This Week In AFLCMC History - October 31 - November 6, 2022

  • Published
  • By Air Force Life Cycle Management Center History Office
31 Oct 2022 (Halloween—Wright-Patterson AFB)

Today, in a nod to Halloween, we look back to January 2008 when The Atlantic Paranormal Society (TAPS) visited Wright-Patterson AFB to film for their Ghost Hunters television show. The episode on Wright-Patt aired in April 2008 as the sixth episode of their fourth season, and featured the crew of ghost hunters exploring mysterious phenomena on base. In particular, they focused their investigations on the Arnold House and Building 70. The Arnold House, named after General Henry “Hap” Arnold who lived there as a major between 1929 and 1931, was built in 1841 or 1842 and is the oldest building on base. 

1 Nov 1982 (AFLCMC)

Air Force Systems Command placed the Air Force Wright Aeronautical Laboratories (AFWAL) under the Aeronautical Systems Division (ASD) at Wright-Patt. This was the latest periodic restructuring of the relationship between product centers and laboratories that, depending on the context, either emphasized technology transition by bringing the two together or promoted more revolutionary science & technology by separating them. Both electronics and armament research had been similarly aligned with systems development since the early 1970s. AFWAL included Aero Propulsion, Avionics, Materials, and Flight Dynamics. Now, ASD was able to consolidate technology planning, and it created a Senior Engineering Technology Assessment Review (SENTAR) to bridge S&T and tech transition. 

2 Nov 2007 (Tinker AFB)

A heroic bronze statue of Major Charles B. Hall  was installed in Tinker AFB’s Heritage Airpark. The airpark, which is free and open to the public, was renamed Charles B. Hall Park in the namesake Airman’s honor in 2002. A Tuskegee Airman of the 99th Pursuit Squadron, Maj Hall was a highly-decorated WWII pilot. In addition to his general skill and bravery throughout the war, he was the first African-American pilot to shoot down an enemy airplane in combat, and the first African-American to receive the Distinguished Flying Cross. The statue was sculpted by Joel Randell, and it was placed at Tinker on account of Maj Hall working there from 1949-1967 as a civilian after the war.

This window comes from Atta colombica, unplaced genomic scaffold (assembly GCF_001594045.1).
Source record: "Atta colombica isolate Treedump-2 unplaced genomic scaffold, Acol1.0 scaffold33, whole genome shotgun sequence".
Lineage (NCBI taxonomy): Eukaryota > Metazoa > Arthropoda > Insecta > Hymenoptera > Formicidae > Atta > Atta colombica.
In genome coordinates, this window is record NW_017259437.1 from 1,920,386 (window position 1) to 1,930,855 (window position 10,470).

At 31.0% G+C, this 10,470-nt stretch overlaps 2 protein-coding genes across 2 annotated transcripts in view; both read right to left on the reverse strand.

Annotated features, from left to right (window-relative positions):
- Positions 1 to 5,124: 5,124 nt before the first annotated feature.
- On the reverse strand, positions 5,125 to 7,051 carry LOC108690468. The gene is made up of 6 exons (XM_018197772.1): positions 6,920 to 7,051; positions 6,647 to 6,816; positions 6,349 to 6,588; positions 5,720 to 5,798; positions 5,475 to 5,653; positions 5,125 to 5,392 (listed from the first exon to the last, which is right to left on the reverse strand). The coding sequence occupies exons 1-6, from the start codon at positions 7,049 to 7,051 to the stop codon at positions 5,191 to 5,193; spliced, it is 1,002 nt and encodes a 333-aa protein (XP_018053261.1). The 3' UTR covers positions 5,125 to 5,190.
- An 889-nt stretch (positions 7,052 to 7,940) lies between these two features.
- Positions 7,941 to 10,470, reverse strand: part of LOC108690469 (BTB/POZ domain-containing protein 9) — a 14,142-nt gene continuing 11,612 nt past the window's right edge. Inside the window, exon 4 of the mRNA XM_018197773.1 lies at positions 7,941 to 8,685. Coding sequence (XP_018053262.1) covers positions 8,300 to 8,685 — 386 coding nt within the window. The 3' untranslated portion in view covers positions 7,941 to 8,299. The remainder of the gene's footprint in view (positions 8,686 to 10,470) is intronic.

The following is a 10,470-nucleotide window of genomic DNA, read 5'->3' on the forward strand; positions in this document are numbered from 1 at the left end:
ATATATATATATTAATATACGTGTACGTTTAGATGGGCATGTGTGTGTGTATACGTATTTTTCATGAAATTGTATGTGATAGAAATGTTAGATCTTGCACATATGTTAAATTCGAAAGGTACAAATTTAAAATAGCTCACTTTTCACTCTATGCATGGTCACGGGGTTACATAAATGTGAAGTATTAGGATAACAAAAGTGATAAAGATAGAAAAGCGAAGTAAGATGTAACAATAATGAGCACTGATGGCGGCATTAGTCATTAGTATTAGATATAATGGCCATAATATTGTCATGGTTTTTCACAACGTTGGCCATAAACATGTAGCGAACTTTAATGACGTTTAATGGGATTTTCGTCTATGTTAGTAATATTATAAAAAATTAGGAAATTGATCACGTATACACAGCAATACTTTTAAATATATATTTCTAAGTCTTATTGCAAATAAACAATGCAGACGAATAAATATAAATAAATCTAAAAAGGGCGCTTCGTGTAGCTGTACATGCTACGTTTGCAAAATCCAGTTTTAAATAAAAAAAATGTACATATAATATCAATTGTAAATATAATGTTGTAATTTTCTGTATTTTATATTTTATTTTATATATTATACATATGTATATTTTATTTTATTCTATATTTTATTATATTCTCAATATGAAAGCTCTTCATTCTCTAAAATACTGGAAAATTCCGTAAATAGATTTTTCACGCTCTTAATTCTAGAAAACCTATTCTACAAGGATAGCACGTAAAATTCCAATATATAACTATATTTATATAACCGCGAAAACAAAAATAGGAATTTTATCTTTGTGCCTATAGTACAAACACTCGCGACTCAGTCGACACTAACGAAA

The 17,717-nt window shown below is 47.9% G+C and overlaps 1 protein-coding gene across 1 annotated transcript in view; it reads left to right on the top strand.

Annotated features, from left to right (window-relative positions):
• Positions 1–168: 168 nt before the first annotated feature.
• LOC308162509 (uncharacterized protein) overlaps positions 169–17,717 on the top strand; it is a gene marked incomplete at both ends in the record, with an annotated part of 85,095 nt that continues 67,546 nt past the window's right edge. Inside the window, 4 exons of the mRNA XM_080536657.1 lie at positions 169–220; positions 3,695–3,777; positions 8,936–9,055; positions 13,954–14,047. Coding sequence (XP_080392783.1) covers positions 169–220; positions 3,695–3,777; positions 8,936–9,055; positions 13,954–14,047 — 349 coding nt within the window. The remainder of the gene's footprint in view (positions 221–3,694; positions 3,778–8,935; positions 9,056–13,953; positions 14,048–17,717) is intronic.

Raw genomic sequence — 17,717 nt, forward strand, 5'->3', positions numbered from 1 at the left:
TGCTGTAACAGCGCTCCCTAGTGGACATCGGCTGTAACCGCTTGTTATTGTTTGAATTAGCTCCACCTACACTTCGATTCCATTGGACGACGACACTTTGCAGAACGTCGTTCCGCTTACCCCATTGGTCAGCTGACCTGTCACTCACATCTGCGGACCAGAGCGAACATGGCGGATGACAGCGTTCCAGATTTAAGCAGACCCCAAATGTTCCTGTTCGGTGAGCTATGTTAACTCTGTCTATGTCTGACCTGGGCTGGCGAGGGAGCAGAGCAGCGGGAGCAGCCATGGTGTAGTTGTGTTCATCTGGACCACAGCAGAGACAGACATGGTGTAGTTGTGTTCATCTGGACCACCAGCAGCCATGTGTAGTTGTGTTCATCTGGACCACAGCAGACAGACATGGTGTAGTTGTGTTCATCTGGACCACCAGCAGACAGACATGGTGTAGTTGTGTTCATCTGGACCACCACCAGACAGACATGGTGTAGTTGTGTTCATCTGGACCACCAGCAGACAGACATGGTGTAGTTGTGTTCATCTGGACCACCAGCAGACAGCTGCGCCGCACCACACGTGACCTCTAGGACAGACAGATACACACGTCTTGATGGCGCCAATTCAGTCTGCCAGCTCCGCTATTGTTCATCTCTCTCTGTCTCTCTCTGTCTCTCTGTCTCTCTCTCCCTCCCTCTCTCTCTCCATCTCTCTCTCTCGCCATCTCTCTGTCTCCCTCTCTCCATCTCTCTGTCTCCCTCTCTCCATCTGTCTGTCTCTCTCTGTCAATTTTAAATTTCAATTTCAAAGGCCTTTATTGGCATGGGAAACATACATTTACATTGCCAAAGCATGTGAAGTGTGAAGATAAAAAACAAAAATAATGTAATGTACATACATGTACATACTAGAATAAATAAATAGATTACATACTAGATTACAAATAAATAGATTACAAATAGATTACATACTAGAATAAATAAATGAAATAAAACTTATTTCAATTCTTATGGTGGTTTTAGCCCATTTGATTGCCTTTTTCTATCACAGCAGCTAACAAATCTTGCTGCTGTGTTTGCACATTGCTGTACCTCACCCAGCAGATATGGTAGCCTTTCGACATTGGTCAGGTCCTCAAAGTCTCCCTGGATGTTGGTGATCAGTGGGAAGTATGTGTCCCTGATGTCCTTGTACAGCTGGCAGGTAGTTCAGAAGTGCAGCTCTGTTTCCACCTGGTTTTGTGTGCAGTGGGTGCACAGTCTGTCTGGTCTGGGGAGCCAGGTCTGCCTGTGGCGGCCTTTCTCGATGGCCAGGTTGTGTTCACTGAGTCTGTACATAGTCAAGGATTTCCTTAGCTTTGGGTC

3 Nov 1969 (Bombers Directorate)

The Air Force’s Aeronautical Systems Division (ASD) released the Request for Proposals (RFP) for the Advanced Manned Strategic Aircraft program. AMSA had been recently dubbed the “B-1,” the first bomber acquisition program designated under the Department of Defense’s new consolidated, uniform aircraft numbering system. (The original “B-1” from 1926 never made it out of the prototype stage). Boeing, General Dynamics, and North American Rockwell all responded to the AMSA RFP, with the contract going to Rockwell. The program for this high-speed, low-level bomber was controversially cancelled in 1977 in favor of systems that were cheaper and more survivable, like cruise missiles, but the on-going development of stealth technology helped confirm this decision. President Reagan revived the B-1 in 1981 as an interim strategic nuclear capability before the stealthy B-2 was operational. 

4 Nov 1960 (Wright-Patterson AFB)

Major General Robert A. Rushworth made his initial flight in the North American X‑15 rocket airplane. One of twelve test pilots to fly the experimental space-plane, he ultimately flew the X-15 34 times in 13 years (more than any other pilot). Neil Armstrong, Ohio-born astronaut and first human being to walk on the moon, was another one of the test pilots. In total, three X-15s were constructed, and together they were flown 199 times between 1959-1968. Launched from a B-52, the X-15s were hypersonic planes that could reach the edges of space - with several pilots, including Rushworth, qualifying for astronaut wings in it.